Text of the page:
El Calafate, Patagonia
From Bariloche I decided to fly down south before going back to Buenos Aires. To El Calafate. Home to some amazing glaciers and Lago Argentino. The town is also used as a starting point for trips into the Chilean Parque Nacional Torres del Paine. In this place you’re actually closer to the Pacific than to the Atlantic Ocean.
I stayed in a nice motel that was built at a converted airport runway, which was serving as a street now. One main thing that I wasn’t aware of before, but it’s paramount to the nature in that area, is the complete ban on use of plastic bags. Reason for it being strong winds. If anyone leaves anything lying around, sooner or later it will be blown off towards the Atlantic never to be found again. If the bag is made of paper, no problem as it will degrade, but if it’s made of plastic it will add to the pollution (also wild animals often choke on plastic) of one of the most amazing areas in the world: Patagonia.
Another thing you can do there is to book a trek on the glacier itself. You get on a boat and you get off on the other side of the lake (the pathways are on the right). You get special spikes to attach underneath your shoes and off you go. They do explain about safety as well as it is no walk in a park. You have to be very careful and luckily the guides know roughly where to take you.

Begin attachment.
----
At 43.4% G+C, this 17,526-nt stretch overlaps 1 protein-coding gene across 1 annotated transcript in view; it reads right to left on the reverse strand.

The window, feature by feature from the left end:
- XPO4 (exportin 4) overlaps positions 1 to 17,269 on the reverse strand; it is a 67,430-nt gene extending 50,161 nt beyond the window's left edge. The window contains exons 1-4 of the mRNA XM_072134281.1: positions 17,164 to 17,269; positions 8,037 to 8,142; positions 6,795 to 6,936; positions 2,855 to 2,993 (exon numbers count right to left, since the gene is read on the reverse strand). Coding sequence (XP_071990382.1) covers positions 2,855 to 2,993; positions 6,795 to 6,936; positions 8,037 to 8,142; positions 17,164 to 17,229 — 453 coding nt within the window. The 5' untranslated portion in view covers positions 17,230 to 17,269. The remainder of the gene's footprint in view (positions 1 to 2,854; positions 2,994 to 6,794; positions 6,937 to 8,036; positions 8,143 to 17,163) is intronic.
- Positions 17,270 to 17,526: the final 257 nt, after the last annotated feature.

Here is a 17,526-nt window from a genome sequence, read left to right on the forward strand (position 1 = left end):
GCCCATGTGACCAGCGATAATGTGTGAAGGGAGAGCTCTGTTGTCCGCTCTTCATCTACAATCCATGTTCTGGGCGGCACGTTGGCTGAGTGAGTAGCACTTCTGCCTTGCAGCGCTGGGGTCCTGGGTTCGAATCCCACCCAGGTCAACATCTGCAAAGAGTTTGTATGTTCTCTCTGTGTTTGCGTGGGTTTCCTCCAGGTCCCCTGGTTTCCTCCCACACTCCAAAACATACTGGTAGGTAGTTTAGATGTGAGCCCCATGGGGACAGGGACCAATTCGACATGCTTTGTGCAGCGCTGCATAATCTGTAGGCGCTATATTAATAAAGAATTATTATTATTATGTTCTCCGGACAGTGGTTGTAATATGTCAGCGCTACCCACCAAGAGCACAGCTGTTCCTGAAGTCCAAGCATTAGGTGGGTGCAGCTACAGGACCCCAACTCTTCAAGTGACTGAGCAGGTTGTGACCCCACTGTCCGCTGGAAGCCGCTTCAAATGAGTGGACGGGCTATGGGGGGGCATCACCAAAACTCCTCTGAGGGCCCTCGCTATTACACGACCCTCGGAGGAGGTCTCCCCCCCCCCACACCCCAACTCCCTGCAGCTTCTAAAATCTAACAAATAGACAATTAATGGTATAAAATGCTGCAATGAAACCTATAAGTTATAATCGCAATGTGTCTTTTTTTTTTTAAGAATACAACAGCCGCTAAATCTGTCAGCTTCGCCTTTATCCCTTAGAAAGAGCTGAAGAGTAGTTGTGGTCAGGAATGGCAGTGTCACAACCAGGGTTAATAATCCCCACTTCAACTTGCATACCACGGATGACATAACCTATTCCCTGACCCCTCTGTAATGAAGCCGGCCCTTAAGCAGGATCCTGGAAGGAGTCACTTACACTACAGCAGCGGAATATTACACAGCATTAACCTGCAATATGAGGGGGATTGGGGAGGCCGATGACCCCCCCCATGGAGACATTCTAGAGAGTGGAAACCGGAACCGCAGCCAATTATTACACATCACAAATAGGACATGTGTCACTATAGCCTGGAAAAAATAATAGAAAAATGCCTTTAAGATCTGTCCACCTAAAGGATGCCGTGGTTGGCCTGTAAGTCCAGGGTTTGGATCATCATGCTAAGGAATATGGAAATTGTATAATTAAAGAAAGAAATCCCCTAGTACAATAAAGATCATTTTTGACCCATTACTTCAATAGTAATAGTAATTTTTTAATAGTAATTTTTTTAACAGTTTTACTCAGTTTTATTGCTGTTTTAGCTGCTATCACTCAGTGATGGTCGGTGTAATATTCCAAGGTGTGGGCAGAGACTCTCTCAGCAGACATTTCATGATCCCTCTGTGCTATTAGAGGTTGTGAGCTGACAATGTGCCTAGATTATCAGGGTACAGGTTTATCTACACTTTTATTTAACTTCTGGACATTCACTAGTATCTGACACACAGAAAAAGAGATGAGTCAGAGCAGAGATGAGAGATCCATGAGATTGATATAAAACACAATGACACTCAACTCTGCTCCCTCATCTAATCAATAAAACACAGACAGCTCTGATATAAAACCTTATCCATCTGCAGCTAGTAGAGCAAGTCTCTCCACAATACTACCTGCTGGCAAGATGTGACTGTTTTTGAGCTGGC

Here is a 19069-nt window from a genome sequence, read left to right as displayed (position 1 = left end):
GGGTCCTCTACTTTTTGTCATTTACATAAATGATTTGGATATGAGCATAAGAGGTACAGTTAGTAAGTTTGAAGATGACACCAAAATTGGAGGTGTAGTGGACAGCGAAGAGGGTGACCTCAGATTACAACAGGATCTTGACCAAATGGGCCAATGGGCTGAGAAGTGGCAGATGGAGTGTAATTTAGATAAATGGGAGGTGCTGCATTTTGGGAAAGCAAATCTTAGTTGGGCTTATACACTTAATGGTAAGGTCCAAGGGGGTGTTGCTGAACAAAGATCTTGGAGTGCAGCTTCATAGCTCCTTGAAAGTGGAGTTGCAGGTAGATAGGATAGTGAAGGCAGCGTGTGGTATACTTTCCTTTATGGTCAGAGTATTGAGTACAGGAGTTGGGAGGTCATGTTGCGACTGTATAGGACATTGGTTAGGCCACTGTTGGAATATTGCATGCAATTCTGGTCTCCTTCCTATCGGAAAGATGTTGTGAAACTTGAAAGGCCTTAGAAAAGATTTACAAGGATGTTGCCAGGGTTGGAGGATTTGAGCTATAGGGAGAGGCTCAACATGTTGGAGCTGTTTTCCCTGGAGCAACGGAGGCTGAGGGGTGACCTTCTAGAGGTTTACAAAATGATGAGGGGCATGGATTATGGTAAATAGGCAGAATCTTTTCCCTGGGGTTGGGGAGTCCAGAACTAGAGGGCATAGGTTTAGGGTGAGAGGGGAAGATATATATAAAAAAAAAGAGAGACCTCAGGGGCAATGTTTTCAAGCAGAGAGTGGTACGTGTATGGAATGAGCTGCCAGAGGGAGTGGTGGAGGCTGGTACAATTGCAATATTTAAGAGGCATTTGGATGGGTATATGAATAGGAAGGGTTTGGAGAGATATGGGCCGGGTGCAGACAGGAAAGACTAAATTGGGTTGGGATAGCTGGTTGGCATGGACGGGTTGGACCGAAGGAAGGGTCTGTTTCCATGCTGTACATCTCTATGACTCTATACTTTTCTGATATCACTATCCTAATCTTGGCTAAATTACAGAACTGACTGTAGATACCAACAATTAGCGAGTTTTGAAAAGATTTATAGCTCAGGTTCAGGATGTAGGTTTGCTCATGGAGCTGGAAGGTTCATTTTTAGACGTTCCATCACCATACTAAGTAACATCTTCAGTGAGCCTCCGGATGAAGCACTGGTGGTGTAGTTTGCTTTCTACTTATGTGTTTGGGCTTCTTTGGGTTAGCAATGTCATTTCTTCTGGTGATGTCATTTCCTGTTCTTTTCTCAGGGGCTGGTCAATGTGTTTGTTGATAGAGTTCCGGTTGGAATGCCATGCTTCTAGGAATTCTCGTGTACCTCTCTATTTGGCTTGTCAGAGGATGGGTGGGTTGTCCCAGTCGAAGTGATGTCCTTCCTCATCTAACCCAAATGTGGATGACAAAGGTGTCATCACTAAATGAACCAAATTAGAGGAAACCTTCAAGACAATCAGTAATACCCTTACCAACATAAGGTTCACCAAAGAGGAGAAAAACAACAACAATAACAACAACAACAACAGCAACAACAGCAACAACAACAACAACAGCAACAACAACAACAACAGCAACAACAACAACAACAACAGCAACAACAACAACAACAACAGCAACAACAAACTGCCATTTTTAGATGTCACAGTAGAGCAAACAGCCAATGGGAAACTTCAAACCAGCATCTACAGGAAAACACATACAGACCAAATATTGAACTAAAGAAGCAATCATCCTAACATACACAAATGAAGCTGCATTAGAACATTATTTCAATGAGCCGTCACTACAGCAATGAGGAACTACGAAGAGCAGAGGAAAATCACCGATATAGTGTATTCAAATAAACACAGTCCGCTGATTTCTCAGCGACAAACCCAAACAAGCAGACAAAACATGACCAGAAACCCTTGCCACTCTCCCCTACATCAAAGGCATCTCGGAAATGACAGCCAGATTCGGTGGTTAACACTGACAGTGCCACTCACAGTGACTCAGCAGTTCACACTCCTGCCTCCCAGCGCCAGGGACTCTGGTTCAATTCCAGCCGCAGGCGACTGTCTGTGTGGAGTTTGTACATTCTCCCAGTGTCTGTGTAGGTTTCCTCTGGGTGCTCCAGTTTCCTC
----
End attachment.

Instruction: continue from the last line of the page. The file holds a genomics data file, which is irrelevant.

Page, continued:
The glacier to see there is Perito Moreno. It alternates in growth and retraction over the years and is one of the few glaciers in the world that still periodically grow. I highly recommend a walk along the designated paths, if you’re lucky you’ll see and hear some of the ice blocks falling down. And it’s not the sight that makes the biggest impression but the sound! Which I didn’t know about so I did wander there for a moment completely weirded out by what I was hearing and not knowing what was happening.
The colour of the ice I cannot describe. It shimmers and has so many shades of blue I wouldn’t know how to even name them. If you’re lucky with the weather it makes a lasting impression. You also get to feel the grandeur of the glacier itself, which you couldn’t feel from the pathways.
Part if that walk is “ice tasting”, the guides chop it off the glacier into glasses and pour whiskey over it. It takes the ice supposedly about 400 years to wander from its source to where we were standing. So what is melting on your tongue froze in 1600s. The realization is mind blowing and very humbling.
With 400 years old glacier ice